The Cinefessions crew loves sharing their opinions on films, but not every movie can get the attention it deserves with a full review. Enter the Cinefessions’ Capsule Reviews. These capsule reviews cover five of the most important aspects of a film, which allow the crew to deliver their opinions on any movie clearly, decisively, and with brevity. These are not our full thoughts on any film, just a highlighting of the major pros and/or cons.
Story & Script
After their parent’s deaths, Iris is left to take care of her younger brother, who is sick. She is struggling to find work when she gets an offer she can’t refuse by an eccentric man named Mr. Lambrick. Her doctor introduces her to him, so she has reason to trust him, even if his offer to play a game to win a boatload of money, and get her sick brother on the top of the donor list, seems way too good to be true. When she arrives, there are eight other hopefuls that have little to no knowledge of what “game” they’re about to get into. It only takes a few minutes before all eight guests realize that the old adage, “if it sounds too good to be true, it usually is”, is absolutely true.
What’s most remarkable about this script is that the whole things feels as if it could really happen. There are a lot of sick people in the world, and it’s true that the rich seem to get away with just about anything. There’s nothing in here that is too out of the realm of reality, which makes the whole damn thing so unsettling. The problems comes with the finale. I guessed the ending before it hit, which isn’t always bad, but is a bit underwhelming when it turns out exactly as you expected.
Brittany Snow is the lead, and I love watching her in horror films. She was the best part of Prom Night, and does a stellar job here as well. She looks so innocent, which works wonderfully in a horror film. The characters are all very unique to one another, and that is important in a film that is based on a certain group of individuals reacting in a given situation. It allows for each response to feel organic and natural. Sasha Grey is in this, and though her character is interesting, she is forced to use a southern dialect that she only half nails. Otherwise, she does an excellent job. What is most interesting is that we learn almost nothing of the backstory of any of these characters outside of our lead, but I still managed to care about who lived and who died.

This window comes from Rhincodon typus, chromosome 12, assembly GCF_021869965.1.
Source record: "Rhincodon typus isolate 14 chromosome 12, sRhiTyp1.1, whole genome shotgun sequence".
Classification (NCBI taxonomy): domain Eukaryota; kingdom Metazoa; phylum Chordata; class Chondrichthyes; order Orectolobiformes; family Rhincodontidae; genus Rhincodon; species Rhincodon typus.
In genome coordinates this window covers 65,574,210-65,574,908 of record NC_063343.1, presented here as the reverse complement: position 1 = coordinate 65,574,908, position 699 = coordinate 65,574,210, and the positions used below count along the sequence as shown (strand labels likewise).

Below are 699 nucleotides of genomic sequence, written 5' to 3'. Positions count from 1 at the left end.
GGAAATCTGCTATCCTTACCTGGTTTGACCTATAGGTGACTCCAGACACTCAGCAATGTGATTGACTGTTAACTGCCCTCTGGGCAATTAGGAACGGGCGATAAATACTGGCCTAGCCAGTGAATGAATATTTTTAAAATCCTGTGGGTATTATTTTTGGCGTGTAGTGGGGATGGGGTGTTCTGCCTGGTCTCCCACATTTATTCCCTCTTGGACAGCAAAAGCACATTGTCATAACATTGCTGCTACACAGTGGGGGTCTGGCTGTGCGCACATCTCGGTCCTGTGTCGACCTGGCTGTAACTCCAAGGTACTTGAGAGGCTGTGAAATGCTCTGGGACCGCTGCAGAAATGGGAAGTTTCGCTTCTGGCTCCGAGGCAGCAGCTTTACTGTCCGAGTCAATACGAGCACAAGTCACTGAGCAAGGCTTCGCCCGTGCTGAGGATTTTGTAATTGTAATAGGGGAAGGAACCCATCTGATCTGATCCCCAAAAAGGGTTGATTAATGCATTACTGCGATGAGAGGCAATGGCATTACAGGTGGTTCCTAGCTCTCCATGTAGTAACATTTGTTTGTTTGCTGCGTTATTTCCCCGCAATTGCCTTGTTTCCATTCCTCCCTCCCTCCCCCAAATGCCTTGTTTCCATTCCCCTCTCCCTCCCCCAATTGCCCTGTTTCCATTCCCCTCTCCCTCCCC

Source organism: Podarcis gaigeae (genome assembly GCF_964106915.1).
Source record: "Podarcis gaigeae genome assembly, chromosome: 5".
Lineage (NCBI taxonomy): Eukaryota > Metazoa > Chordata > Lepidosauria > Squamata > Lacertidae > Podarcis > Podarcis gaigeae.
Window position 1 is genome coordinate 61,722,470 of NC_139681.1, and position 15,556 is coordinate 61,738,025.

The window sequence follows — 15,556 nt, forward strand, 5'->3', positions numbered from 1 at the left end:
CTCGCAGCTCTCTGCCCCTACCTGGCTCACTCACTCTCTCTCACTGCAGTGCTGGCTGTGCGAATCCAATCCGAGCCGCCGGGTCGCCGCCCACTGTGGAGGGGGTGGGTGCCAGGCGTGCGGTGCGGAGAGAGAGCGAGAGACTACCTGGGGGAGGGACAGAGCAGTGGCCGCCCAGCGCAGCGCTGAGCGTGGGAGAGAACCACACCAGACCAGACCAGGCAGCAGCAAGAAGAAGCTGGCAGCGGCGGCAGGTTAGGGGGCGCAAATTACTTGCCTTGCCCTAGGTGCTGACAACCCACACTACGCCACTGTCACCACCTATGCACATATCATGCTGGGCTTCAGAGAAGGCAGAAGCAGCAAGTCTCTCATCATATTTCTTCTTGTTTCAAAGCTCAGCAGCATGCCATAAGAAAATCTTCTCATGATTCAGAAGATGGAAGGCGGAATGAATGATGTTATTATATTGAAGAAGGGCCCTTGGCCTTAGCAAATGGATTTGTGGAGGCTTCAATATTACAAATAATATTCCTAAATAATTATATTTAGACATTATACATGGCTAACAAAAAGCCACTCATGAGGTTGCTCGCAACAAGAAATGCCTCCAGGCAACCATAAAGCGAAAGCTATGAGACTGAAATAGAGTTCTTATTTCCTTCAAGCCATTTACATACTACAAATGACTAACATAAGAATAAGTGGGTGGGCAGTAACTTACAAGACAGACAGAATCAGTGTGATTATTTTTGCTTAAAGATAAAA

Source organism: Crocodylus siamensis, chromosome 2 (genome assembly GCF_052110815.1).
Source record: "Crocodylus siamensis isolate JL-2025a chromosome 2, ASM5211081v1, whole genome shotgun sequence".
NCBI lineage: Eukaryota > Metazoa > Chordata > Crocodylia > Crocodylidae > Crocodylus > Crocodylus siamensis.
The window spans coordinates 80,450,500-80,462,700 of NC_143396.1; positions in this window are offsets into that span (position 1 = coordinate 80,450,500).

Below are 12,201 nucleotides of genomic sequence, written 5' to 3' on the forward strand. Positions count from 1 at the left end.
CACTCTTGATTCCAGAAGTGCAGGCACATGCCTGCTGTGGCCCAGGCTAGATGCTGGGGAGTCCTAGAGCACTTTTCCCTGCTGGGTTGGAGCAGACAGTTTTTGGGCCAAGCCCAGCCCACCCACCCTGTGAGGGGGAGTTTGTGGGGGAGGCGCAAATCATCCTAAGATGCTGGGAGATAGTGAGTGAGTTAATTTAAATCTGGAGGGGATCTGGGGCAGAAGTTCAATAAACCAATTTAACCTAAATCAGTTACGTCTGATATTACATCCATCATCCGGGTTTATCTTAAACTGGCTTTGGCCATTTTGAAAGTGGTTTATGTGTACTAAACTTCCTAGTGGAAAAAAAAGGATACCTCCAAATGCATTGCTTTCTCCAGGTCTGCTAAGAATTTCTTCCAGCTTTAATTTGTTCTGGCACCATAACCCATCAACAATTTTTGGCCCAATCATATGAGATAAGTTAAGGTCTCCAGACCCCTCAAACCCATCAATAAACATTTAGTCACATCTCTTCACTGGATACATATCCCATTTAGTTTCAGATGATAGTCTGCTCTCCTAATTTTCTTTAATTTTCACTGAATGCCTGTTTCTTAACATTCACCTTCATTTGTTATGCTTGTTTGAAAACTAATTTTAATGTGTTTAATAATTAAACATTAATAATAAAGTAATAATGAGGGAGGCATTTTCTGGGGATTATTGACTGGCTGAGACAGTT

Would You Rather is a graphic horror film, no doubt about it, which is why it is so powerful when director David Guy Levy decides not to show some of the gore. Instead, at select moments, we just see the groups’ reaction, which is even more effective than seeing the bloodshed. When we do see that carnage, though, it is absolutely brutal. Everything looks ultra-realistic, and the addition of a certain character does a lot to add to the tension of the story.
Would Your Rather made me squirm. A lot. Brutal is the word I keep wanting to repeat. It had a strong effect on me, which is something that not many horror films can do anymore.
I would be glad to watch this film again, even with all of the disgusting shots.
Would You Rather has been on my radar for years, but I never got around to watching it. I love Brittany Snow, and I wanted to see what she could do in, what essentially is, a torture porn horror film. She did even better than I hoped, and, as a result, the movie is a lot better than I expected. The film’s biggest flaw – only flaw, really – is the ending. It was surely supposed to come across as shocking, but was instead predictable and almost felt like too much. That being said, I still really enjoyed Would You Rather. It’s a treat for gorehounds, and fans of the old, but not forgotten, torture porn subgenre of horror films.
Branden has been a film fan since he was young, roaming the halls of Blockbuster Video, trying to find the grossest, scariest looking VHS covers to rent and watch alone in the basement. It wasn’t until recently, though, that Branden started seeking out the classics of cinema, and began to develop his true passion for the art form. Branden approaches each film with the unique perspective of having studied the art from the inside, having both a bachelor’s and master’s degree in acting. He has been a film critic since 2010, and has previously written for Inside Pulse Movies, We Love Cult, and Diehard Gamefan. His biggest achievement as a film critic, to date, has been founding Cinefessions and turning it from a personal blog to a true film website, housing hundreds of film and television reviews, and dozens of podcasts.